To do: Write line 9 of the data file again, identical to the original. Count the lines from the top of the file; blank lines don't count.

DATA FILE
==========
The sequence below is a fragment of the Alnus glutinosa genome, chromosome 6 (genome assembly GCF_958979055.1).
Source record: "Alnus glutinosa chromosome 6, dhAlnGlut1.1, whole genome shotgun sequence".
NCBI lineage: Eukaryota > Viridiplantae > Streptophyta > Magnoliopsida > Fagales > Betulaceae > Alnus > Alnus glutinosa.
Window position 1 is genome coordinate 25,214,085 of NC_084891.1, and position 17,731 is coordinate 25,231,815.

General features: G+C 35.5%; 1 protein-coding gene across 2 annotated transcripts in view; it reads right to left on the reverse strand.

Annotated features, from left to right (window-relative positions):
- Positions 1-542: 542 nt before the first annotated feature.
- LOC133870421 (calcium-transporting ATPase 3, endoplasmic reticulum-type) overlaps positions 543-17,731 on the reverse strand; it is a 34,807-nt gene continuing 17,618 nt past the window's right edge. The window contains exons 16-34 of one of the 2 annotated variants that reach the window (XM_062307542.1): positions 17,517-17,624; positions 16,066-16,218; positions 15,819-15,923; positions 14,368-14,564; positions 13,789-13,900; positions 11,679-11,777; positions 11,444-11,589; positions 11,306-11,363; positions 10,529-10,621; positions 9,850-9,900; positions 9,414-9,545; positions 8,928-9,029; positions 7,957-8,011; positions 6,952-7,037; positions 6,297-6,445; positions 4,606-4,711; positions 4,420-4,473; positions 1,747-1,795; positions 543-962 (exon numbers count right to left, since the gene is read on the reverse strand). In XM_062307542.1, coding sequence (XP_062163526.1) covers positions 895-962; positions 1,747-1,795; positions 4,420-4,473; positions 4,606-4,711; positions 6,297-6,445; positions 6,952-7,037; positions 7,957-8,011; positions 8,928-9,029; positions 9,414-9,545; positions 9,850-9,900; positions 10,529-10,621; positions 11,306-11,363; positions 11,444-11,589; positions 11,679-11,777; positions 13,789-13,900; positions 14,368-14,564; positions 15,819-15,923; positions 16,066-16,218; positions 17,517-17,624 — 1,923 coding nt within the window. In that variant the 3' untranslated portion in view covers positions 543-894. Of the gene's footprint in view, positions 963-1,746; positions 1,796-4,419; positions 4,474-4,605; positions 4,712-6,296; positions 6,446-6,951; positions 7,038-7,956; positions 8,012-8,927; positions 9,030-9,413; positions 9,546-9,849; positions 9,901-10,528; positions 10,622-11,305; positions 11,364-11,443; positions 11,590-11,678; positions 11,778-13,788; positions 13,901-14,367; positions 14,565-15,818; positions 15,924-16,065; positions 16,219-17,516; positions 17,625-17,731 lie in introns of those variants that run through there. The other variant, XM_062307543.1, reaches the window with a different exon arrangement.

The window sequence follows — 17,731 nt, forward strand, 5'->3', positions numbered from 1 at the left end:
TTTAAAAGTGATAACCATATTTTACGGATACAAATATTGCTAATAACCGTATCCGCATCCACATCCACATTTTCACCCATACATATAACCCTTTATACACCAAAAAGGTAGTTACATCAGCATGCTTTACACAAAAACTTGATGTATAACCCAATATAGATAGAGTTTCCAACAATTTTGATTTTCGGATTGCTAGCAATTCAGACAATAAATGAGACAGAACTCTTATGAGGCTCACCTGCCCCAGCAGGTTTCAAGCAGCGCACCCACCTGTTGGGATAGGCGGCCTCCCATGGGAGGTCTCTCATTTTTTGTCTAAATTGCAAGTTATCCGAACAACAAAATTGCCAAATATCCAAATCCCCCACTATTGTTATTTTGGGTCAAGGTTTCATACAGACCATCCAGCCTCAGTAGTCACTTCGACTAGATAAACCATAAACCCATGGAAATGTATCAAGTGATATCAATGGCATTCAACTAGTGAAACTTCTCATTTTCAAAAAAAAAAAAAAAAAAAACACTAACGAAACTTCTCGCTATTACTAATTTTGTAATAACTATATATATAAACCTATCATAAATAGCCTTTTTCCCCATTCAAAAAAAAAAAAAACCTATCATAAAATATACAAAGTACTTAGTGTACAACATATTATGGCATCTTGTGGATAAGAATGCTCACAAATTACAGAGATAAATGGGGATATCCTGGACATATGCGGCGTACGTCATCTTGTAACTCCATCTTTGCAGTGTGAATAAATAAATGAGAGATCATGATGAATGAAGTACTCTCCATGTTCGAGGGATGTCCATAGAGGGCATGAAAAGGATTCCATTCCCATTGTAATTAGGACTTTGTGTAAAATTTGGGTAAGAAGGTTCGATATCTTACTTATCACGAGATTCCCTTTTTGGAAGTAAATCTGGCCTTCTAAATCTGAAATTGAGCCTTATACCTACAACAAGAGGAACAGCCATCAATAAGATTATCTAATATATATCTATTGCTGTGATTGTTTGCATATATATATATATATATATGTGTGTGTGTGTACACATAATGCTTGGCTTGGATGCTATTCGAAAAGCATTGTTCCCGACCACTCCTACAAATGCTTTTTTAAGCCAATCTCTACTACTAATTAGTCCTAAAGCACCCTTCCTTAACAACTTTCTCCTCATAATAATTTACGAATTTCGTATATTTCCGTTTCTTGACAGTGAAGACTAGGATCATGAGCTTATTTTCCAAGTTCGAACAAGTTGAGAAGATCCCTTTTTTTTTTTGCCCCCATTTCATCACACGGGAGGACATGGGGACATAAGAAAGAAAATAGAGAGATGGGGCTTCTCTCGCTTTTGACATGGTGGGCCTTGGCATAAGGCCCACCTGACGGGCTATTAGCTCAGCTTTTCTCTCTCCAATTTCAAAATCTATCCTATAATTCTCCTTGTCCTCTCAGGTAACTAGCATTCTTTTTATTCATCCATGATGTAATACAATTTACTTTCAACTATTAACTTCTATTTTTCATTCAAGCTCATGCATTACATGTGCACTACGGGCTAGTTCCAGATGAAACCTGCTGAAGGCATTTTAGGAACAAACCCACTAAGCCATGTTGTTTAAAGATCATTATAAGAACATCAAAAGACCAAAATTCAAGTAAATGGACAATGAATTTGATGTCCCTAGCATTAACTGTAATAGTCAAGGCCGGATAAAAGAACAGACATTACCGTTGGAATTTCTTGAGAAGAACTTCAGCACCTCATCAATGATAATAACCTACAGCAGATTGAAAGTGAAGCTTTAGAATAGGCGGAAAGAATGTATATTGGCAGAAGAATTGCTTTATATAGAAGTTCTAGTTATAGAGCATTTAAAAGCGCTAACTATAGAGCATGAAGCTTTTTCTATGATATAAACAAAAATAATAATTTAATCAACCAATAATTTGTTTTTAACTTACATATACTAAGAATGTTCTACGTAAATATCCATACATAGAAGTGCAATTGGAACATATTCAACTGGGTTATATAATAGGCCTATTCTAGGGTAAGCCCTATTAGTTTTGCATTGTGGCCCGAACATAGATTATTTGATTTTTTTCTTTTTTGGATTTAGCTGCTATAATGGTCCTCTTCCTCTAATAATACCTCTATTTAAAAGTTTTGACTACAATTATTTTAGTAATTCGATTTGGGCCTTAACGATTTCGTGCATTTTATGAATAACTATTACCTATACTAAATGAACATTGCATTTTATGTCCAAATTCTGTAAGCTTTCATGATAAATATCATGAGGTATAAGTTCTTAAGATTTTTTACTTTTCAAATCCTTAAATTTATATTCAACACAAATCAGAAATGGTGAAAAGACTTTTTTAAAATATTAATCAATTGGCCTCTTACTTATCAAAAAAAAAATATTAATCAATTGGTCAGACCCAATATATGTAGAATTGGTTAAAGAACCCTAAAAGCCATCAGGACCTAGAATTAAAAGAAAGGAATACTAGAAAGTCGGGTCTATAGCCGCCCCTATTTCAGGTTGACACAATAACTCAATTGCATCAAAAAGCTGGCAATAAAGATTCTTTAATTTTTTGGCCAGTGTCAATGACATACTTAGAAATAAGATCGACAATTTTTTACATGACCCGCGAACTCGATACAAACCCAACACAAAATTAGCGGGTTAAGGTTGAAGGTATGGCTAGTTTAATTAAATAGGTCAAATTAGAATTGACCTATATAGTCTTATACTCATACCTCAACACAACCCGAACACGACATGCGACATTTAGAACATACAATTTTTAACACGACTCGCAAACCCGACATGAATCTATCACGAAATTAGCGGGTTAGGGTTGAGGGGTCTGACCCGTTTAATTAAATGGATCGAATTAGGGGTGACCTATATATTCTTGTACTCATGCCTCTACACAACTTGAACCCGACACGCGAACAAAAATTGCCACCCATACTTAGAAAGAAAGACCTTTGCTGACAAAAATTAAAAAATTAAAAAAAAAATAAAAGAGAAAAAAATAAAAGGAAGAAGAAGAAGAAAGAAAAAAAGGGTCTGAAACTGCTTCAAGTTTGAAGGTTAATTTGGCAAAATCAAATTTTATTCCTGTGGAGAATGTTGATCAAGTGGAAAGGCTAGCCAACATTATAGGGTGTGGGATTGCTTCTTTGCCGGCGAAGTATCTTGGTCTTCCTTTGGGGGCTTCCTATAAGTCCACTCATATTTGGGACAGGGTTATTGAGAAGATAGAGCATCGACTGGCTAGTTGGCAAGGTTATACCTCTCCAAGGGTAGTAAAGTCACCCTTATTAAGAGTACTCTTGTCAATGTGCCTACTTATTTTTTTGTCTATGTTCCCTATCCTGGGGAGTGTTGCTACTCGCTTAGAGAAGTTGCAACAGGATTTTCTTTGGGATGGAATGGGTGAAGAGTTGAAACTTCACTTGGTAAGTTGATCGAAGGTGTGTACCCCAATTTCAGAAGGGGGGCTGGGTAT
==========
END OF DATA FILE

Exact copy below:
The window sequence follows — 17,731 nt, forward strand, 5'->3', positions numbered from 1 at the left end: